A few years ago, when I was studying for my bachelor's degree in Psychology, my Adulthood and Aging class defined Middle Age as that time during adulthood when your children are all adults and your parents are still living. You are, essentially, the middle generation of adults in your family.
This past Christmas (a week and a half ago), I officially became middle-aged because my youngest turned 18.
I'm still trying to adjust to the idea--not because I'm afraid of feeling "Old." Heck, by definition you can't be old if you just turned middle-aged. It's because for so long, I've tried to figure out what I want to be when my kids grow up, and now they are, so now what do I do? "Punt" isn't the most practical advice.
In my career, I'm a dinosaur (mainframe computer programmer). I've done it for 27 years, and it's served me well. I speak COBOL, but almost nobody else does. They don't even teach it in computer school anymore (and if you're in computer school and they're teaching COBOL, flee! There are no COBOL jobs). But I've had enough of it. Been there, done that too much, don't want to do it one minute more than I have to (I still have to, though. My daughter may be 18, but she's not done with high school yet).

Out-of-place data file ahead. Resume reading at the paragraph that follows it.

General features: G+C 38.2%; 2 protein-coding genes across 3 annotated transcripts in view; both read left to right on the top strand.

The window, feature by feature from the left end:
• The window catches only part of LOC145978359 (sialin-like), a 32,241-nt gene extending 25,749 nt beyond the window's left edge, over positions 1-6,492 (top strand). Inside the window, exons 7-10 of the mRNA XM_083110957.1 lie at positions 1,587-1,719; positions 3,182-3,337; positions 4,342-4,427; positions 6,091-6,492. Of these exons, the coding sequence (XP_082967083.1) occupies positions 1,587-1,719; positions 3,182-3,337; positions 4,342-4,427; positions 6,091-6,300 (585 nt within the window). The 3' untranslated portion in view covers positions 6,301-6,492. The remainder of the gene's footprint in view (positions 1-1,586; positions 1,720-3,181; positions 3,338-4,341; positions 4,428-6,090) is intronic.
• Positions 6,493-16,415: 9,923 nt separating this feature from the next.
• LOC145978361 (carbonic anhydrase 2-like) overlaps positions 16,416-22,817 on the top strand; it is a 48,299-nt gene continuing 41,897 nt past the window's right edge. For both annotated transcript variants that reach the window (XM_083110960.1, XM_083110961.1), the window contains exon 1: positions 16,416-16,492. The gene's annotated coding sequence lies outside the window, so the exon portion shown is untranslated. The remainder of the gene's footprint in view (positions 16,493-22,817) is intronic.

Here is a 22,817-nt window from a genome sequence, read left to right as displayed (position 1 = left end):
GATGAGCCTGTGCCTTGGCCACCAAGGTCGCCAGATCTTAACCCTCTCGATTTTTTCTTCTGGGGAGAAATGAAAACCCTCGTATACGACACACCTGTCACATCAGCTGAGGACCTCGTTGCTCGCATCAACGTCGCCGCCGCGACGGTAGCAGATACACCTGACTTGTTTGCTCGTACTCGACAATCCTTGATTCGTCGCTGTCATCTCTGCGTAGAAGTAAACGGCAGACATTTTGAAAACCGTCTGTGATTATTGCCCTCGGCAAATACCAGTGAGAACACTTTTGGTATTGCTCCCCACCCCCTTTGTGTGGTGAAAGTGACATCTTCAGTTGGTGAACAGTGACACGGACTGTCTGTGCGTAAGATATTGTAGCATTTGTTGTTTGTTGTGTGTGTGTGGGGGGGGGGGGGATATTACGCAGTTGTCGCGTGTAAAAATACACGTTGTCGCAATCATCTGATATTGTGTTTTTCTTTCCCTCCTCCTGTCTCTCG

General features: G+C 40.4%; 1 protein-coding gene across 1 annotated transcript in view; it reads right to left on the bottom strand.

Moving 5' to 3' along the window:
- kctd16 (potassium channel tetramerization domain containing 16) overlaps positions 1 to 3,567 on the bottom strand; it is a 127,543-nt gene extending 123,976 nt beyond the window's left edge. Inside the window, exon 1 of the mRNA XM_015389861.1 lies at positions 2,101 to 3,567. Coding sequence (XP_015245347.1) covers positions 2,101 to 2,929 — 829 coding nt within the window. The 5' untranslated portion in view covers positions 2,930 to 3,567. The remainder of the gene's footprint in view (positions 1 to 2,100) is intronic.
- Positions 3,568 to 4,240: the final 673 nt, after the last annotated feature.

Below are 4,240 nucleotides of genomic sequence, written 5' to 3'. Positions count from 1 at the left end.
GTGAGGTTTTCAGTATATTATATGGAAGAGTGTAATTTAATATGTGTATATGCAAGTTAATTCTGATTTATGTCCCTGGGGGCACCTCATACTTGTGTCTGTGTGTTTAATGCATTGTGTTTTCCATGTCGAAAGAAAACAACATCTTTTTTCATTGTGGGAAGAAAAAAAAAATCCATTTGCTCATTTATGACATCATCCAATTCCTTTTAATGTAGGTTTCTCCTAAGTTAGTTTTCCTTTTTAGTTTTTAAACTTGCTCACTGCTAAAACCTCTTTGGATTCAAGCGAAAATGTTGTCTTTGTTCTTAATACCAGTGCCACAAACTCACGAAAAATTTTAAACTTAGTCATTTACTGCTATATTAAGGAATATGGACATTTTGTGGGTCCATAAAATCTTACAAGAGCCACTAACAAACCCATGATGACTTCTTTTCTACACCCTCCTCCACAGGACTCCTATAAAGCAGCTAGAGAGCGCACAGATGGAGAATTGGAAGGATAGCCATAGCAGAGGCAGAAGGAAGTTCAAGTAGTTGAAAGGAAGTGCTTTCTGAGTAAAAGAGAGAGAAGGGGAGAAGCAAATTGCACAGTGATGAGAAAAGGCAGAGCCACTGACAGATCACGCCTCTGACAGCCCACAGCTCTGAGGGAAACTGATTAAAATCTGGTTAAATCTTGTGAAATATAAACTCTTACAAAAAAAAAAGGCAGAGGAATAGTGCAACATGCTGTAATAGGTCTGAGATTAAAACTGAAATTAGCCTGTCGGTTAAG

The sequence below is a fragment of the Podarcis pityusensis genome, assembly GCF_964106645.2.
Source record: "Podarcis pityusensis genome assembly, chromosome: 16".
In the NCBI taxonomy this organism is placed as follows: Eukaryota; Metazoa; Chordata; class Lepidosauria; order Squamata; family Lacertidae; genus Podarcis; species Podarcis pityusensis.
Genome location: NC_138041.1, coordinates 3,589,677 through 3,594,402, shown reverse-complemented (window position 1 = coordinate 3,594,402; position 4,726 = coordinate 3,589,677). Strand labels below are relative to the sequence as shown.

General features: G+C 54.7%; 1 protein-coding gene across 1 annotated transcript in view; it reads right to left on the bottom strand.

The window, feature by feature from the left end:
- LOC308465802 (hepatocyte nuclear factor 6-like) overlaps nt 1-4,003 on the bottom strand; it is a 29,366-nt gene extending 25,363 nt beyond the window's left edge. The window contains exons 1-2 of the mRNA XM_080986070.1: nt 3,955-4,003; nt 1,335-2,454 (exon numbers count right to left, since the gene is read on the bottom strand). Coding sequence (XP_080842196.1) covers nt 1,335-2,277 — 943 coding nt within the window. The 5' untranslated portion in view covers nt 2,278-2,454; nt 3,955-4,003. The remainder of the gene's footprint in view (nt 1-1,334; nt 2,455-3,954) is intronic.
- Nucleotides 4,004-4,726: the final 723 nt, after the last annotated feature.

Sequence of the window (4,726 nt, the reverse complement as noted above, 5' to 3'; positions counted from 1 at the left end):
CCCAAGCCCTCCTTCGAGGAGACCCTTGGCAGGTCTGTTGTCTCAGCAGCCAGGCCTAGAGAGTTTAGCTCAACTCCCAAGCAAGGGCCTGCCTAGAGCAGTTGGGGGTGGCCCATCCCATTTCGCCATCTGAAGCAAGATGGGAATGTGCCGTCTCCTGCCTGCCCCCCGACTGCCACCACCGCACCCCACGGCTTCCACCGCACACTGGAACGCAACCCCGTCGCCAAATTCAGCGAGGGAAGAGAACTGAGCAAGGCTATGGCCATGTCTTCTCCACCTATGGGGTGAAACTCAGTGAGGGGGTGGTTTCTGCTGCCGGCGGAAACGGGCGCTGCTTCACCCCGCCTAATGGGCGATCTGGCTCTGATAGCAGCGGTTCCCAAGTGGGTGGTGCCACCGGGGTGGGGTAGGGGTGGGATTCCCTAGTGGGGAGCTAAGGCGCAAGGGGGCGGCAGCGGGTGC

For a while, I toyed with the idea of buying a bed & breakfast and letting it support me. I found a website that lists inns and B&Bs for sale, and quite a few looked affordable and lucrative all at the same time. But the more I thought about it, the more I realized this is not the life for me. When you own a B&B, you're married to it. But I have got to travel. Plus, I hate to clean and I'm not that crazy about cooking when I have to. I was born without the hospitality gene.
Then I found an online class on how to be a tour director, which is perfect. No cooking, no cleaning. I'd get to talk to people and tell them interesting (and sometimes disgustingly fascinating) things about the places we go, while making sure we get there on time. Now that the holidays are over, I've got to try to find some local work on weekends (can't quit the day job yet) and see if I can get started on the new career.
It's good to think about what I want to be when my kids grow up, because then I don't have to grow up, myself. I think I'm going to like this Middle Age thing just fine.